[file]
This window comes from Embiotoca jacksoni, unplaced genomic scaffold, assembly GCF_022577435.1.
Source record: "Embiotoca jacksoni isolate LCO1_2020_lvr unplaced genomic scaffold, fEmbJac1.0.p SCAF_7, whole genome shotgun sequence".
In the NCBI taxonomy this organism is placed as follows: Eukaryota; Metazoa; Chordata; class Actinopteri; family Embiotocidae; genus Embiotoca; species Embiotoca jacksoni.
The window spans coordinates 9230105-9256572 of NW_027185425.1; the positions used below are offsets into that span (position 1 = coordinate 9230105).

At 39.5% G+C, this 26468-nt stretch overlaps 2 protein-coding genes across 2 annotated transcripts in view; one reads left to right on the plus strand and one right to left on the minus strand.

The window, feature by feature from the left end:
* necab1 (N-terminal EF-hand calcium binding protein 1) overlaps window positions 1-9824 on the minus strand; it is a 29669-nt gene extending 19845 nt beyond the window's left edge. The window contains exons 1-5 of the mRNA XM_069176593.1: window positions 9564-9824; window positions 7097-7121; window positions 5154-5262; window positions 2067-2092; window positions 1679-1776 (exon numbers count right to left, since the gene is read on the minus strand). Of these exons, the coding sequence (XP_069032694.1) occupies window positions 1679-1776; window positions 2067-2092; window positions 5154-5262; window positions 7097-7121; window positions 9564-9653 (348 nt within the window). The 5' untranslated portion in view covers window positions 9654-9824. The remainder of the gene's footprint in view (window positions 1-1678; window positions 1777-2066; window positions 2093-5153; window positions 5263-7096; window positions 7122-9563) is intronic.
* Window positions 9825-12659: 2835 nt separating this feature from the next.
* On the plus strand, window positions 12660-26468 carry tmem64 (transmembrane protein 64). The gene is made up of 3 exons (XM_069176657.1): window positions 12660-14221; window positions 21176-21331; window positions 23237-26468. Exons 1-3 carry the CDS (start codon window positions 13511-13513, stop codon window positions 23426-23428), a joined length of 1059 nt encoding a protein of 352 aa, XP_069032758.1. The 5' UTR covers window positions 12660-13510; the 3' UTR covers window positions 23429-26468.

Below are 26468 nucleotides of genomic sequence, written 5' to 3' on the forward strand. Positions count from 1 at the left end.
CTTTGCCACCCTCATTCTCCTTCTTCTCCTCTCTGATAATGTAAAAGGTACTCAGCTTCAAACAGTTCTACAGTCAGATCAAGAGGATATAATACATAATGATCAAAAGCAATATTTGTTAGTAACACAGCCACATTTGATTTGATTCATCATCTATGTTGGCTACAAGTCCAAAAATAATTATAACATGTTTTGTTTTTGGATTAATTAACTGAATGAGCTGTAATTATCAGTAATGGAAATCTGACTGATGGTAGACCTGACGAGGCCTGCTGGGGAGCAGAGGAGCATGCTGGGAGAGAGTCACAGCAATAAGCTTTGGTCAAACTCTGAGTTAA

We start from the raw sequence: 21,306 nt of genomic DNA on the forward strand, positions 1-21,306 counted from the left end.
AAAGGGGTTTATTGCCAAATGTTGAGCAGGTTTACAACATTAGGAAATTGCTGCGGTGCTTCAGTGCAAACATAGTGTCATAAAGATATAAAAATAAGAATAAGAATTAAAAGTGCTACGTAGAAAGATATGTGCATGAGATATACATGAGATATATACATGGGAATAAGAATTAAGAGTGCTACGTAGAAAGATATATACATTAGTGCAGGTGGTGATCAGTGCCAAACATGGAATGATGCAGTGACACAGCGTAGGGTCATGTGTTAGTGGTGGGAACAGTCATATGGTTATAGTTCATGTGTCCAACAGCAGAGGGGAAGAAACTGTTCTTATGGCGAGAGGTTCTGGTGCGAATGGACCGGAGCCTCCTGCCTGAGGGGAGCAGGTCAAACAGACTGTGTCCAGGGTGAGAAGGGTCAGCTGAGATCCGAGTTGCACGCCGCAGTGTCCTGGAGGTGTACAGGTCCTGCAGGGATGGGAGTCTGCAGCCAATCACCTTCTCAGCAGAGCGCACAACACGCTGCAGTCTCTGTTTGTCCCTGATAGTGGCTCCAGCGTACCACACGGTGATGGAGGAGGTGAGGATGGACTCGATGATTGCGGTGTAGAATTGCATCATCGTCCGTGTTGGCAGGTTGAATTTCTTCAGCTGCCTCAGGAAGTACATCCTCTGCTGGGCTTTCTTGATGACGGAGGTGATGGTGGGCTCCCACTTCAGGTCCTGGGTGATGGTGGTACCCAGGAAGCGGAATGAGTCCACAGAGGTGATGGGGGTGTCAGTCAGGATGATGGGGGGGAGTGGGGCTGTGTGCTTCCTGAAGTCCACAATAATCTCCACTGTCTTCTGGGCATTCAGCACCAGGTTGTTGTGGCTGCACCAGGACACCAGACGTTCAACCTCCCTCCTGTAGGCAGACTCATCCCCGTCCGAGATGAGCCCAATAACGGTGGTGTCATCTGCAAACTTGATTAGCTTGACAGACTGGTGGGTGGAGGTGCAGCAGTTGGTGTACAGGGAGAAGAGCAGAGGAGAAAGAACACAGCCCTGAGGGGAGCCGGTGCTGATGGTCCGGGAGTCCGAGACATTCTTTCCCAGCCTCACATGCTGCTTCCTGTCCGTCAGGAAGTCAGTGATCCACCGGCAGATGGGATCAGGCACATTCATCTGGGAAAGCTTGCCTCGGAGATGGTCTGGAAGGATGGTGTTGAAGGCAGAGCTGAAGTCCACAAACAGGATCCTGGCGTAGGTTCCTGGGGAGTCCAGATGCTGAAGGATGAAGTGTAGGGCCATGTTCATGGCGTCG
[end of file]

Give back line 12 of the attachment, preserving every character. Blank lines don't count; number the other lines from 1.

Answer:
We start from the raw sequence: 21,306 nt of genomic DNA on the forward strand, positions 1-21,306 counted from the left end.